Claude Atcho was shopping at Target when a display of James Baldwin books got him thinking: Who would read them? Or get lost trying? At that moment, Atcho—a Charlottesville, Virginia, pastor who had taught African American literature at the collegiate level—was inspired to write a guide for Christians on reading and discussing Black classics (like Baldwin’s Go Tell It on the Mountain). The result, Reading Black Books: How African American Literature Can Make Our Faith More Whole and Just, applies a literary and theological lens to these classics. Journalist and mystery novelist Patricia Raybon spoke to Atcho about his invitation to readers.

What is a Black book? How do you define it?

For me, it’s those classic, canonical texts that look at African American experience, hope, and concern but also—as literature—have stood the test of time. It’s not just about having an interesting plot; these books take up significant themes and ask important questions about human experience universally, but Black experience in particular.

What’s an example?

I remember reading Richard Wright’s novel Native Son as an undergraduate and being just floored by the power of the writing and the portrayal of human existence it puts forth. It rocked my world. I just remember thinking: What does this story mean for me as a Christian? I felt this burning urge to talk about the book from a literary and religious perspective—as a matter of theology and lived faith alike.

How can books like Native Son—or Ralph Ellison’s Invisible Man, or Toni Morrison’s Beloved—move readers to a deeper theological understanding of, say, the imago Dei?

With Invisible Man, for instance, you can begin to wonder: How do I actually see people? For white Christian readers, for example, it’s unlikely they would deny that an Asian American, African American, African, or immigrant is made in God’s image. But by reading these novels, we learn that when we habitually see people in certain ways, filling our minds with particular stereotypes, then we’re not truly seeing them. So, reading these books can be a corrective that produces empathy. And I would hope that for Christian readers, our empathy would be Christian empathy, rooted in what Christ displayed for us.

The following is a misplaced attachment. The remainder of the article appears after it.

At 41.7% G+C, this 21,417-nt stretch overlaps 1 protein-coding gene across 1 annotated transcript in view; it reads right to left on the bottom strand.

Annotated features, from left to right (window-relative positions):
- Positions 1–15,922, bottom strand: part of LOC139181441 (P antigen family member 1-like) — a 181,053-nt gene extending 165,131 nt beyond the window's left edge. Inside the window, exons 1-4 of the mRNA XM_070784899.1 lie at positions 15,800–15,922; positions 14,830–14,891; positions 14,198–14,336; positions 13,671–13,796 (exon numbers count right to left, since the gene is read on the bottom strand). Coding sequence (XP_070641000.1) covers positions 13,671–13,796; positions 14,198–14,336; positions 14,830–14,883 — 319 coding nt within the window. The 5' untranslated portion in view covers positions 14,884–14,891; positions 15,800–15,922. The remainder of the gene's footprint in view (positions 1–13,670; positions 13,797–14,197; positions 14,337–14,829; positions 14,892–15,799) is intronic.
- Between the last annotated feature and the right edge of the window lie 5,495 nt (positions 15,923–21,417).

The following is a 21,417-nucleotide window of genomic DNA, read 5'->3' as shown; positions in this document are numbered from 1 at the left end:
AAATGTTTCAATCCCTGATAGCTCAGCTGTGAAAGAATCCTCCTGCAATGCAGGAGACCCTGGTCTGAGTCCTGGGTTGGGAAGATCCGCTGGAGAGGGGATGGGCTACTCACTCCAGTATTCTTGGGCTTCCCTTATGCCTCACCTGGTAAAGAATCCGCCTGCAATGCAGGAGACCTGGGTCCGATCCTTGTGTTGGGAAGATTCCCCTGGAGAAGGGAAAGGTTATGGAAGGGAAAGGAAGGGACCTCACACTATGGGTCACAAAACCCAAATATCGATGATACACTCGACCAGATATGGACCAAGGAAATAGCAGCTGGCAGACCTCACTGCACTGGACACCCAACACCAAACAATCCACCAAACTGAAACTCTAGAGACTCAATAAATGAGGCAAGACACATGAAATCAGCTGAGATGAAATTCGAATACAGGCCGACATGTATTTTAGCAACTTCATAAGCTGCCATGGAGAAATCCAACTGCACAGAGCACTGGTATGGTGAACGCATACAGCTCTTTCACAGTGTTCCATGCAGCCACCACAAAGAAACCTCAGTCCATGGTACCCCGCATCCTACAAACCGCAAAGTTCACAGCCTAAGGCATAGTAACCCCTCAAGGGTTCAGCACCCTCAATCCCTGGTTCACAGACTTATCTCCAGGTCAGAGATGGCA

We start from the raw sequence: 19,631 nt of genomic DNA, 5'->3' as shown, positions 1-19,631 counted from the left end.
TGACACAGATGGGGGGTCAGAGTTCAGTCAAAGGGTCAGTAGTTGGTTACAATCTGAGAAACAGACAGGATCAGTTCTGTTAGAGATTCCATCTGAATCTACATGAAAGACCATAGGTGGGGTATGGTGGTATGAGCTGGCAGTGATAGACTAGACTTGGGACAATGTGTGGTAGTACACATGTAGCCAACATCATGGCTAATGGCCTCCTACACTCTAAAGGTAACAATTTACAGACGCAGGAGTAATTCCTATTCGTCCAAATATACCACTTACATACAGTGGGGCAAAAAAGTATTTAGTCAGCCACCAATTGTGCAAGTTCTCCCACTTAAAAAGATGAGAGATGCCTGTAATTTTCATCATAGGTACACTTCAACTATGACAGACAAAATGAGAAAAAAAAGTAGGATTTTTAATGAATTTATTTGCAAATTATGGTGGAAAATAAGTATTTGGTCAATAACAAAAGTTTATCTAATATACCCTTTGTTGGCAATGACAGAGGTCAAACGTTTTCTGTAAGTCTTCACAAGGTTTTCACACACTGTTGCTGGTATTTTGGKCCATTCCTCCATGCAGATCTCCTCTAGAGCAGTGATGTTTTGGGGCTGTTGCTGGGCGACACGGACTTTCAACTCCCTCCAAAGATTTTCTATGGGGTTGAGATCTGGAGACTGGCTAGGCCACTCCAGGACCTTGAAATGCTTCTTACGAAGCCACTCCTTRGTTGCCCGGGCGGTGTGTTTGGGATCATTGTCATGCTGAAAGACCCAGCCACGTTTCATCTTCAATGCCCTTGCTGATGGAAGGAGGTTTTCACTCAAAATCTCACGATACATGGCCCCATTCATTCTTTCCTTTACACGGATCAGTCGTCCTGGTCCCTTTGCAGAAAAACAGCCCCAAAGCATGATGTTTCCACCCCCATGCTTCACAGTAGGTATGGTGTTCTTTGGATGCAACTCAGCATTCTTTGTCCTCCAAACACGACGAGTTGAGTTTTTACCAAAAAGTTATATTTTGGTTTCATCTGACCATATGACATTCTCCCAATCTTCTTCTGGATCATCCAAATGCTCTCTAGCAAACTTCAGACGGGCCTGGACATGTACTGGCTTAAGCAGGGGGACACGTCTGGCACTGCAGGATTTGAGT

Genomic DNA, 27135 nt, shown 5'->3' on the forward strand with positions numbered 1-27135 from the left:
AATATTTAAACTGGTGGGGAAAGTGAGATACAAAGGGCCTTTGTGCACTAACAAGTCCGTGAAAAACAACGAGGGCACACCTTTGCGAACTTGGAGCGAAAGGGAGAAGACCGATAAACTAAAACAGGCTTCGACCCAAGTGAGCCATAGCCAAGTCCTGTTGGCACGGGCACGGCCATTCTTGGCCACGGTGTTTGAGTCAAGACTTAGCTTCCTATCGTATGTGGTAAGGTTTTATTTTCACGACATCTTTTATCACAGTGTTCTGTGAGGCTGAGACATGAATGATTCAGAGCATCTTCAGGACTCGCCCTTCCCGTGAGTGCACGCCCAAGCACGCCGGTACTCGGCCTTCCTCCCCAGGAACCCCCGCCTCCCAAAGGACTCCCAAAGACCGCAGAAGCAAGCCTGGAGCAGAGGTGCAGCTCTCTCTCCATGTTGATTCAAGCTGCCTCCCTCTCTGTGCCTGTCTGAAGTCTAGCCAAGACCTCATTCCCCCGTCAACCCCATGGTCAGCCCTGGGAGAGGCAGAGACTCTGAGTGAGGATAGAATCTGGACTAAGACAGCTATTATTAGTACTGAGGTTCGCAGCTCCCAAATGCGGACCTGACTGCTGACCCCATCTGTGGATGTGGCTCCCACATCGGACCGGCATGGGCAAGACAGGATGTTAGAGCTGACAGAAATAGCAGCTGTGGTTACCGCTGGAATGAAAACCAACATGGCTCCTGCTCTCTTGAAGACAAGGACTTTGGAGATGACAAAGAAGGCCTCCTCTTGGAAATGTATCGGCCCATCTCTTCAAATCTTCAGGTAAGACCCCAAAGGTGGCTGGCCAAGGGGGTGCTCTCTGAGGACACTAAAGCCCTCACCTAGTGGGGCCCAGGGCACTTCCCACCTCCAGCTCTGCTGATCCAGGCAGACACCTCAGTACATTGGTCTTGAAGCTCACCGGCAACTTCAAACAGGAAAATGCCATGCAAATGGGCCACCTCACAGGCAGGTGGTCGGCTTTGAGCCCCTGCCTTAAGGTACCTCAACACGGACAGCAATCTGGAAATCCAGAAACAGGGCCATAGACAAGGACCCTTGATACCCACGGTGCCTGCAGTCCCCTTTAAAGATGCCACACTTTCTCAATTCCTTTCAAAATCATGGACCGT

What do Christians miss when they avoid or condemn Black books?

What’s missed is the story of God at work—and God’s not at work just among one people. We’re shutting the door and closing ourselves from a view of God’s faithfulness from below, as it were. From the African American experience, we can see what it means for God to be with, among, and faithful to people going through trial and suffering—people who, in the words of theologian Howard Thurman, are disinherited, rejected, and despised. Avoiding these books cripples our imagination, which leads to a truncated faith and practice. If we take the plunge of humility to read and learn beyond our perspective, we can grow in lived righteousness.

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What can Black books offer to Black readers themselves?

What faith “from below” produces in the hearts of people who are suffering is a power almost beyond words. When people who feel the world crushing them in every way possible can say, “Here is Jesus Christ, the Lord of Glory; he knows exactly what I’ve experienced, and I can look at his crucifixion and know he cares”—what that puts into a person’s soul, I don’t think you can really quantify. It makes concrete the truth of God’s love and presence for people who have experienced immeasurable pain and suffering.

African American literature, in particular, depicts suffering people looking to the Suffering Servant and finding the hope and comfort that the Bible speaks of. That’s the gift of attending to this literature in a literary and theological way. We’re guided into a fuller biblical picture of who God is and what God is calling us to.